Why cameras like the M are still worth carrying everywhere

Started 1 month ago | Discussions thread
Martin JC Senior Member • Posts: 2,660
Re: Excellent example
2

fstopx2 wrote:

thunder storm wrote:

Wayne Larmon wrote:

thunder storm wrote:

trungtran wrote:

The market is so big for smartphones, there is still lots of room for improvement as users demand better quality.

Demand in a market doesn't change laws of physics.

But computational photography is becoming great equalizer.

Wayne

If you are happy with let's say an 8Mp output: yes. If you like to have the full sensor resolution output: no. Computational photography looses detail. If you don't need so much detail you can expect improvements. But if you are expecting computational photography can be done with significant less loss of detail in the future in phones being just as compact as now, i think you are having to high expectations.

Phones today aren't all that ambitious if it comes to detail. Even if they manage to get a 100mm equivalent lens in it, they only put a 8Mp sensor behind it. I can tell you that 8Mp can't generate a 24Mp picture even with the best computational photography in the future. You just can't generate data never captured by only using algorithms.

This is only one of the problems computational photography can't solve. Another thing is the fake bokeh still not working properly. It is either hairs being blurred away while they should not, or haires not blurred away while the background is partly not blurred between those haires and the rest of the head. There is depth mapping, but i don't believe they will get this tech working precise enough to distinguish individual hairs, while to my eye these kind of details are pretty relevant in a portrait, while portraits are a pretty relevant part of photography.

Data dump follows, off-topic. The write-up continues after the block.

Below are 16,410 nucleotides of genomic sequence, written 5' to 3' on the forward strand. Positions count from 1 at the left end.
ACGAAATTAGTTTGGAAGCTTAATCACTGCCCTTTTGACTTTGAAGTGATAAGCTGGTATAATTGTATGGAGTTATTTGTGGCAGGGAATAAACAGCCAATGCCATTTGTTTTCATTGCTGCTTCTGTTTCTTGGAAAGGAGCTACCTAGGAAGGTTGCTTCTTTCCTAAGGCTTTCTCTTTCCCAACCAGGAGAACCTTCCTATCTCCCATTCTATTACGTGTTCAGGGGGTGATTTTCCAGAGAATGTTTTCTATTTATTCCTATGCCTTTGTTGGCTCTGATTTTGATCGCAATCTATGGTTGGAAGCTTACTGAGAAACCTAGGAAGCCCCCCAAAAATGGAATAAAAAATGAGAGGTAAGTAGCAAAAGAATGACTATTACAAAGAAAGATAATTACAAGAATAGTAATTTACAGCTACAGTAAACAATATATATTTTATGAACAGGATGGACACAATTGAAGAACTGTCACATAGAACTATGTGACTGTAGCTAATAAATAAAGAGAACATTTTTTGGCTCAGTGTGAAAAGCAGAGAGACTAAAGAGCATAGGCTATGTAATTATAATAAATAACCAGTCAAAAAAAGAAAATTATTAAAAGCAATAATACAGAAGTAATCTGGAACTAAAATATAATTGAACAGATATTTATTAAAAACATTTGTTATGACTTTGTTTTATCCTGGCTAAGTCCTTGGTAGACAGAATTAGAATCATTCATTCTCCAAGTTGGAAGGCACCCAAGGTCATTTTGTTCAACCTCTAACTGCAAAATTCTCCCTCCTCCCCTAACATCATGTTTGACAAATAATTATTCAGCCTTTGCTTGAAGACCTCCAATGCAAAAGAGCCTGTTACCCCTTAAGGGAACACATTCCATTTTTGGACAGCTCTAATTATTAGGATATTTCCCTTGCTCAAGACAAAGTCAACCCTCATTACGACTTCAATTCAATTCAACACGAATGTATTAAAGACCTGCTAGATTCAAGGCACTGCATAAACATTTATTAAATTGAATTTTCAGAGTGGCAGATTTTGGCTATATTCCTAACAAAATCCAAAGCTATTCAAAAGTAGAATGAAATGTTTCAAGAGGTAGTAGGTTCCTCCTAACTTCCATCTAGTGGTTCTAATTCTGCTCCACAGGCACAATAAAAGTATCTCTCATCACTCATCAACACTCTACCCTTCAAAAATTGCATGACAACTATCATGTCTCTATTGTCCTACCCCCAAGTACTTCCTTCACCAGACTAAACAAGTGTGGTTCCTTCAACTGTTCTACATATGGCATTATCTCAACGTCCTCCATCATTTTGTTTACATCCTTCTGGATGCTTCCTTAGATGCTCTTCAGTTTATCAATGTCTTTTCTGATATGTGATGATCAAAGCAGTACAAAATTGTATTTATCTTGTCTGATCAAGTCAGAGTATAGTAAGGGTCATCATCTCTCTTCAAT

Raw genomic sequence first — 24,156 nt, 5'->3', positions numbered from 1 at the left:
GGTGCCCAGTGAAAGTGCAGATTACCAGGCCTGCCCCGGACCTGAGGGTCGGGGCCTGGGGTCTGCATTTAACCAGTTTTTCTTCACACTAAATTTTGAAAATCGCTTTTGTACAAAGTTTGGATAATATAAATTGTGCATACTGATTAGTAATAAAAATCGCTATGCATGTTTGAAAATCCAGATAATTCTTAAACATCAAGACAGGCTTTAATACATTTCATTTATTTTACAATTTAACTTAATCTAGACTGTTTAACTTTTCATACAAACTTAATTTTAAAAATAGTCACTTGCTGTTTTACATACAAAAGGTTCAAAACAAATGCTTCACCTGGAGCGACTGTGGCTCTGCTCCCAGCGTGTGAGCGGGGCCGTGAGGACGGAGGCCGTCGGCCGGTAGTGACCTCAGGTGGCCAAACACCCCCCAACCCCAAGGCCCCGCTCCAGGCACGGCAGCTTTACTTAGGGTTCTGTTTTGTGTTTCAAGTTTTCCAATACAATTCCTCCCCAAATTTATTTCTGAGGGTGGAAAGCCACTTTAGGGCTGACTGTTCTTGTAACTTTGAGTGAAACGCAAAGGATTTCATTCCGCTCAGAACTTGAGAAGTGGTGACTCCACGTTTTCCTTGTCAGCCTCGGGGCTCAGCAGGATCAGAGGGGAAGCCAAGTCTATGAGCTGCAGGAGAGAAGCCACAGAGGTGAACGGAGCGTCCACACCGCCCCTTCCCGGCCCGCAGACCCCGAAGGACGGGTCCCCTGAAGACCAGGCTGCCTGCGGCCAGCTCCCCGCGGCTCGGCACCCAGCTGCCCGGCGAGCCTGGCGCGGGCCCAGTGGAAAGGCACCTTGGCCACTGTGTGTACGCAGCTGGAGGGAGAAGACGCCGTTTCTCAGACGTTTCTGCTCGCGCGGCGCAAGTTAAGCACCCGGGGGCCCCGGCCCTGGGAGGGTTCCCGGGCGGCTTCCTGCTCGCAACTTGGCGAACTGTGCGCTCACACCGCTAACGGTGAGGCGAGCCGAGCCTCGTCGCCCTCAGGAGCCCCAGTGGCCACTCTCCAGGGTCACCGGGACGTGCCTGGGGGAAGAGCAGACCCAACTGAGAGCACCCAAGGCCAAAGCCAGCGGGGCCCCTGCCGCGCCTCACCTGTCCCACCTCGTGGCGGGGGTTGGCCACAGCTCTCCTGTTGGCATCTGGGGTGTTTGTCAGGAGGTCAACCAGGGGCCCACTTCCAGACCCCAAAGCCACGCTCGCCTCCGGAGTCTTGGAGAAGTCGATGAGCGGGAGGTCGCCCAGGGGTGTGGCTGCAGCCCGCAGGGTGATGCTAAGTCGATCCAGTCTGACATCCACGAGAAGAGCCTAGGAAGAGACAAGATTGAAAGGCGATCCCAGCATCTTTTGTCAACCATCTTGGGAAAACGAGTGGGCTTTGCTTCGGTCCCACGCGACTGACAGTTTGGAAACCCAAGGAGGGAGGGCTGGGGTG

So all in all i still think cameras can't be beaten by phones as it comes to performance. At the same time most customers will be satisfied with convenience, 8Mp output resolution + computational tricks, even more if they don't want to spend money on dedicated lenses.

In the same world where most picture sensors are shrinking, there is a Phase One IQ4, with 150Mp on a 53.4 × 40mm sensor. It exists for one reason: bigger is better. If it is adequate for you is another discussion.

Go to Flickr and look at some of the pictures taken with a smartphone. You are going to be very surprised.

https://www.flickr.com/photos/aidys1/40368511554/

https://www.flickr.com/photos/pedronogueiraphotography/44209810362/

https://www.flickr.com/photos/summicaster69/7157243388/

https://www.flickr.com/photos/cluckyjoesphotos/44003910544/

Suppose you are right.  Suppose a 28mm lens with a camera and a 28mm smart phone are identical.  Presumably, that would displace the market for cameras with that focal length (at least over the medium to long run).  But they are not identical.  Therefore look for the trade-offs.  I don't think anyone is arguing against the convenience of smart-phones.  And -- at this point in tech development -- on average a traditional camera is 'better' for IQ in terms of latitude to process, quality of lenses, image sensor size and noise control etc.  But there are trade-offs.  You just have to figure out what does it for you.  As a package the phone might be better.  For others not.  These a choices of image taking attributes.  And as such largely a preference.  -- martin

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